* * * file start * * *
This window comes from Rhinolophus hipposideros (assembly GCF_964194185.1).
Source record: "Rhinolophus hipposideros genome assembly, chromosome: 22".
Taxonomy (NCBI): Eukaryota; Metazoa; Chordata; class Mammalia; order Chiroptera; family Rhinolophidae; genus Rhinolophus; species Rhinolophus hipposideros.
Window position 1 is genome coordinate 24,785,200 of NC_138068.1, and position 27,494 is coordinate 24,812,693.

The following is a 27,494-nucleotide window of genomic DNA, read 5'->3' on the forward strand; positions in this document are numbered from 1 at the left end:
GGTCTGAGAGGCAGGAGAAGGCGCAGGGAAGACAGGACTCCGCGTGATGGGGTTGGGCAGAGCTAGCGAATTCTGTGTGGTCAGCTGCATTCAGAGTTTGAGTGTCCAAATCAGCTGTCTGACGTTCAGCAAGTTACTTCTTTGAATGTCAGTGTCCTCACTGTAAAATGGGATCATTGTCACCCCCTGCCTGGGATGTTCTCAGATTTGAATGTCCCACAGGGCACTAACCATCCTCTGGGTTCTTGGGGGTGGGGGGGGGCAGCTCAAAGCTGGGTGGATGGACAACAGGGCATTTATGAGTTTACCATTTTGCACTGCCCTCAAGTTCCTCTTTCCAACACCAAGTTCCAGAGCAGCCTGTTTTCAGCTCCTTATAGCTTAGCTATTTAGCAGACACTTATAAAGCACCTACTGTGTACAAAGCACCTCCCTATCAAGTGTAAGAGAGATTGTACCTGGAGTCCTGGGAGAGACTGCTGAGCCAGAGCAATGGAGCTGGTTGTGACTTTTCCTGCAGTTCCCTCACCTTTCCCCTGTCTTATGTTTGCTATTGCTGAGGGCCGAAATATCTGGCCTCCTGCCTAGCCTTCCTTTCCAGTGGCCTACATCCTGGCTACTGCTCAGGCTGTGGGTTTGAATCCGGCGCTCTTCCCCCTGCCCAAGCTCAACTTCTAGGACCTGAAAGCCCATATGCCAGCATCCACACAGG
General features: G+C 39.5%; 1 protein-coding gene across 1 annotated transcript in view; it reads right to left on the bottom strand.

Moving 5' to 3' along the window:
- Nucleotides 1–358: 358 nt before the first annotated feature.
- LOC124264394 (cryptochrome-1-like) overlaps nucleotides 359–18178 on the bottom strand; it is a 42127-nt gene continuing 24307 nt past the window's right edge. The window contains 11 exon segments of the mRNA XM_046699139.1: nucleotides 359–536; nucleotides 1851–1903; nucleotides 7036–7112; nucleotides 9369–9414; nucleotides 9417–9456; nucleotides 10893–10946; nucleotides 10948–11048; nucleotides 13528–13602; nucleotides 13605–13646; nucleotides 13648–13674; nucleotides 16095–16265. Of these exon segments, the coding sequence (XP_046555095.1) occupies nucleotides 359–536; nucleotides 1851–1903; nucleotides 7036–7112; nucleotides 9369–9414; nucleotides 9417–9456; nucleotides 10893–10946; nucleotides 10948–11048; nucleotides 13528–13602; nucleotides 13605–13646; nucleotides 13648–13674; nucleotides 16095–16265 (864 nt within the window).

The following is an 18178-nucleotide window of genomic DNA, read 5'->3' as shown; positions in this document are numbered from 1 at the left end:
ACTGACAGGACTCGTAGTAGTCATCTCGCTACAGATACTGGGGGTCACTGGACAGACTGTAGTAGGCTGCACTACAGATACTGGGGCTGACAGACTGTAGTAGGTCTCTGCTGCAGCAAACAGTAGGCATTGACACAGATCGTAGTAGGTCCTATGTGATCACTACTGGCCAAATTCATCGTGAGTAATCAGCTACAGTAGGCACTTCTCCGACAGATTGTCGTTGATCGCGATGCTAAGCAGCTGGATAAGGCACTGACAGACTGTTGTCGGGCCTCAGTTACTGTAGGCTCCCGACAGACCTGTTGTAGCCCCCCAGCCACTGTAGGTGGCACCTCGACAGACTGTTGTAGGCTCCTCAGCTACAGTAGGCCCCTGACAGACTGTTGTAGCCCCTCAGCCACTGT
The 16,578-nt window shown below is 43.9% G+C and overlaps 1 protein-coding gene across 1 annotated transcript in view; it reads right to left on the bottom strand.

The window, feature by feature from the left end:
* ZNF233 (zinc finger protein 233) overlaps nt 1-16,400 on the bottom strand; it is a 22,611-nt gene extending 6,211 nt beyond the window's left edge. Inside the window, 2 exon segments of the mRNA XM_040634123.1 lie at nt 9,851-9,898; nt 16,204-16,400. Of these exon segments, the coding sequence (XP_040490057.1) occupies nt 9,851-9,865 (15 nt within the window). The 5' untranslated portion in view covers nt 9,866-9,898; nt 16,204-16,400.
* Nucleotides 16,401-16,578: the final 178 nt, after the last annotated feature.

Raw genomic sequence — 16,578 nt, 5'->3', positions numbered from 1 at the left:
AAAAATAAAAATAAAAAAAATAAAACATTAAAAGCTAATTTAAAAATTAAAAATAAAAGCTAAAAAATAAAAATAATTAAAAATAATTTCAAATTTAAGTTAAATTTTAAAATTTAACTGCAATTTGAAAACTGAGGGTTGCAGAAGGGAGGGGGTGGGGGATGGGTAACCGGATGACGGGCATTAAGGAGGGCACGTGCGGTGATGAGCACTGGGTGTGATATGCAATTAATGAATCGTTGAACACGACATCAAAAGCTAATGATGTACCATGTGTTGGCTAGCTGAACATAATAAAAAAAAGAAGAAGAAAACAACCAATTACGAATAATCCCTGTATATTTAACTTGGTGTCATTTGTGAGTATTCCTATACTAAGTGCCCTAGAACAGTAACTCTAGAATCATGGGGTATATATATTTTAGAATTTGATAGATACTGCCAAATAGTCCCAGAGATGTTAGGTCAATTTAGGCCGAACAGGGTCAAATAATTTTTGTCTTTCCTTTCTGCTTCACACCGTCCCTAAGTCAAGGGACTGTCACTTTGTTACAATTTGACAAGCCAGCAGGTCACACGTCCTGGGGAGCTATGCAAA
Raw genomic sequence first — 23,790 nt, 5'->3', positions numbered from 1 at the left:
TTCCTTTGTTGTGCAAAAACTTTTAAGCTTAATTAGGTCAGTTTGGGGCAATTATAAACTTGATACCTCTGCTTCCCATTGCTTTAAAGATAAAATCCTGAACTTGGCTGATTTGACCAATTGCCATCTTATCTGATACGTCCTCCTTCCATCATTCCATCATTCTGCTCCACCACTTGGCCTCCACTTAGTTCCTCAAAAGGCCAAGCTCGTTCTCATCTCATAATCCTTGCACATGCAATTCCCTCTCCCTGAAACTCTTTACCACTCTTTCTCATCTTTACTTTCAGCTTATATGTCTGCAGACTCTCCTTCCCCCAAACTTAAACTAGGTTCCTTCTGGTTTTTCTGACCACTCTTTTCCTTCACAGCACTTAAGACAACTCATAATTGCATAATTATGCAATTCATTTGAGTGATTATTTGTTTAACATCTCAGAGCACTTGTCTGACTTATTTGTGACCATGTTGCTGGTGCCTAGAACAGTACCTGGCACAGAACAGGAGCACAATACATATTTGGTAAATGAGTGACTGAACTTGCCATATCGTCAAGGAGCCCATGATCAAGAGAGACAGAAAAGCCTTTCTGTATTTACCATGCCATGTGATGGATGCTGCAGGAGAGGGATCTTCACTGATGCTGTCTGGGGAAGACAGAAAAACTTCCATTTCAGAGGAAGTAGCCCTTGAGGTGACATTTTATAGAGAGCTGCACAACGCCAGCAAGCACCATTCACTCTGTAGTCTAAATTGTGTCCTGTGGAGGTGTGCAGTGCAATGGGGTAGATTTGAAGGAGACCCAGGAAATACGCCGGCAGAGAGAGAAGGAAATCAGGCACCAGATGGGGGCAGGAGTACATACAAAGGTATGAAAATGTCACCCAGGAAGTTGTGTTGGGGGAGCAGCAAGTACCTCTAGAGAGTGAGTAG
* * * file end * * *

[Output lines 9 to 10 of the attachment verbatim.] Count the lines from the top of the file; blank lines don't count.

- Nucleotides 1–358: 358 nt before the first annotated feature.
- LOC124264394 (cryptochrome-1-like) overlaps nucleotides 359–18178 on the bottom strand; it is a 42127-nt gene continuing 24307 nt past the window's right edge. The window contains 11 exon segments of the mRNA XM_046699139.1: nucleotides 359–536; nucleotides 1851–1903; nucleotides 7036–7112; nucleotides 9369–9414; nucleotides 9417–9456; nucleotides 10893–10946; nucleotides 10948–11048; nucleotides 13528–13602; nucleotides 13605–13646; nucleotides 13648–13674; nucleotides 16095–16265. Of these exon segments, the coding sequence (XP_046555095.1) occupies nucleotides 359–536; nucleotides 1851–1903; nucleotides 7036–7112; nucleotides 9369–9414; nucleotides 9417–9456; nucleotides 10893–10946; nucleotides 10948–11048; nucleotides 13528–13602; nucleotides 13605–13646; nucleotides 13648–13674; nucleotides 16095–16265 (864 nt within the window).